When I say subdivision, it could be cutting off one lot out of a bigger lot or several to many lots out of a bigger piece of land.
If your land is not a Form A lot all is not lost, you still may be able to get a variance to build on that land. The planning board is the place to start to see what the possibility is to get a variance
If You Would Like to Subdivide Your Land, Start with Your Town Hall
If you really have an inkling you would like to sell off some land to a builder for a subdivision or a single building lot, a REALTOR with experience in subdividing land will work with you to do all this upfront research. But if you would like to do some research on your own, start with going to your town website or go right to the town hall.
- Start with the Zoning department and see if you can get a plot plan and find out where the property is located on the zoning map and what the requirements are for that particular zone. Just because you don’t have a Form A lot doesn’t mean you can’t get a variance.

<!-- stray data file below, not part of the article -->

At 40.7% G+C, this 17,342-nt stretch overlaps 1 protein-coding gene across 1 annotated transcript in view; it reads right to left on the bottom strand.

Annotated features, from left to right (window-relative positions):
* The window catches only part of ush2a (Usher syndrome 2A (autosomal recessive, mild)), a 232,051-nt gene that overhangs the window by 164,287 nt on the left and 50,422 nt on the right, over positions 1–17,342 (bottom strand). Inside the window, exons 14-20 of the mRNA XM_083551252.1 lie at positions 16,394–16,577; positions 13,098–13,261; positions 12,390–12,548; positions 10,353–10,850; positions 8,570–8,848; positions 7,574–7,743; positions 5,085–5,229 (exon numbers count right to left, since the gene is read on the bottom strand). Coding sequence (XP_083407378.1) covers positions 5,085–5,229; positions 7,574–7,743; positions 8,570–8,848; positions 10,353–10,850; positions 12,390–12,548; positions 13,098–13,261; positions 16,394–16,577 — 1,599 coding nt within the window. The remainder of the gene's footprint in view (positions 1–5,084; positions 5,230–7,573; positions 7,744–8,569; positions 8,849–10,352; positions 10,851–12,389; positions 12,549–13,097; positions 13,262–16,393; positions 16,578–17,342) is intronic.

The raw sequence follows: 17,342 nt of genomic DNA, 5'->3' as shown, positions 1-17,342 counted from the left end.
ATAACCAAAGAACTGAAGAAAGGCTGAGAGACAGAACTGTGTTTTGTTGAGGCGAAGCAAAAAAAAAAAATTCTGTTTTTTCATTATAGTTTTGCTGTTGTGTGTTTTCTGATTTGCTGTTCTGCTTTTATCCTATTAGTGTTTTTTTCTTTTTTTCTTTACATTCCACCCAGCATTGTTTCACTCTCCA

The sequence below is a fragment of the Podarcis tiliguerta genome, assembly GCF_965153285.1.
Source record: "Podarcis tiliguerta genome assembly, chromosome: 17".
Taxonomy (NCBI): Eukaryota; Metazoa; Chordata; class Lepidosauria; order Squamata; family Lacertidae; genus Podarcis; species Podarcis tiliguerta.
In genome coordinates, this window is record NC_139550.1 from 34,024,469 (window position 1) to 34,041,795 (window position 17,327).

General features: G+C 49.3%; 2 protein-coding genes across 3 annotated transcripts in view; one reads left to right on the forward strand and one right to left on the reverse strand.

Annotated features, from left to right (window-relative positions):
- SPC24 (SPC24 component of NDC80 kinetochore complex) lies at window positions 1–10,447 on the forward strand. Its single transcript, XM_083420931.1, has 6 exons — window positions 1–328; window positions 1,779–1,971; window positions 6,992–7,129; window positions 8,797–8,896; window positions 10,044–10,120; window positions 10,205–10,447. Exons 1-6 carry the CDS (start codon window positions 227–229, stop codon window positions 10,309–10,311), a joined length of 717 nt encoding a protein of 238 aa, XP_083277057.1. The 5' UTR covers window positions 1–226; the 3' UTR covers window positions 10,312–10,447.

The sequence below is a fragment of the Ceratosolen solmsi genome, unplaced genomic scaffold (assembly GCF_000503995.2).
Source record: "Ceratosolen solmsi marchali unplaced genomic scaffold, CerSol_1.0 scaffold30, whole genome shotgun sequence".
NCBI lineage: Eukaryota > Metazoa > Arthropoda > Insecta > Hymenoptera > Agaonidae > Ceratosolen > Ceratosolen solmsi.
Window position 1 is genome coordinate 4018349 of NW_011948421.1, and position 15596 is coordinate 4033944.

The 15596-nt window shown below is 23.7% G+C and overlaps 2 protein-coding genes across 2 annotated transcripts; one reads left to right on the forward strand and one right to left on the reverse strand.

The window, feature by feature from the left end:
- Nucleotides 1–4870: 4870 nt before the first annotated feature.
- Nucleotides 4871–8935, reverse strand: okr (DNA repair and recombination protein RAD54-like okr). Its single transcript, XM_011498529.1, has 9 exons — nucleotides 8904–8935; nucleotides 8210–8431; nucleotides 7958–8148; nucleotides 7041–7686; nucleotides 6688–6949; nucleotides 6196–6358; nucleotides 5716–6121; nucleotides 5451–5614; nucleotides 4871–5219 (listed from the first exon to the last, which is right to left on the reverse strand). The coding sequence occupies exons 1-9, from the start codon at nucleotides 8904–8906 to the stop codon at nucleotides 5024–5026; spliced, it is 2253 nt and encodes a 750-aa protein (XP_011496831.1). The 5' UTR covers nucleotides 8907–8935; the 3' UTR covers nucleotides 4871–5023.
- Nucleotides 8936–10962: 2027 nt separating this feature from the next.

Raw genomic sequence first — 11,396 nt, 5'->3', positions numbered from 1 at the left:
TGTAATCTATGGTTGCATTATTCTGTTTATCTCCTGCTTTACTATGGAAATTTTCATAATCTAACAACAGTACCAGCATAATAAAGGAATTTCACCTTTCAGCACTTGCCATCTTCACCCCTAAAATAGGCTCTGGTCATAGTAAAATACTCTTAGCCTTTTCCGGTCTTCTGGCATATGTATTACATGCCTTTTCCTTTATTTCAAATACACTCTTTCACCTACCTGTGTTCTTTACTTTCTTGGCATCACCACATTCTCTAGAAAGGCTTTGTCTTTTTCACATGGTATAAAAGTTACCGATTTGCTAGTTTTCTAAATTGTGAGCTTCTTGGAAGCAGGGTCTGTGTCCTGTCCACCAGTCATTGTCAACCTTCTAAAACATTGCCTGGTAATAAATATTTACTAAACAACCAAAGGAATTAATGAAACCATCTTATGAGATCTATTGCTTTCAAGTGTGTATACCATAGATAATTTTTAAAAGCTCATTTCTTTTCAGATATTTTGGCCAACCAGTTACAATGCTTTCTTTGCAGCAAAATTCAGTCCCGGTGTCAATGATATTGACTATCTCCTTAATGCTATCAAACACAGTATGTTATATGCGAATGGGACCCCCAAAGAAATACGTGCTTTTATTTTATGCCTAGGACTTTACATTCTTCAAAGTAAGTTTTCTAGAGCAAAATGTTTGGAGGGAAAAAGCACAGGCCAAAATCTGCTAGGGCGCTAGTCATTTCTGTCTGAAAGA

- If all looks good head over to the planning board. The planning board will give you an idea of what may be possible and what hurdles you may have ahead of you.
Some Thoughts on Selling Your Land to Subdivide
So I just gave you a quick, really simplified overview of subdividing your land. It can be quite complicated and can get quite expensive if you are talking about multiple lots with a road for a subdivision. There will be a decision that will be made once you feel that you have land that is sub-dividable:
Decide to subdivide the land yourself
This means hiring surveyors, an engineer, a botanist, an attorney, etc… to prepare the documents and subdivision plan you will need to present to the town for approval.
On a simple sub-divided lot it could run you several thousand to upwards of $70,000 or $80,000 on a complicated 4 or 5 lot subdivision. The up shot of going this route are if you are successful you will make more money, you have eliminated the risk for the builder if you are providing a subdivision with permits in hand or the guarantee of permits.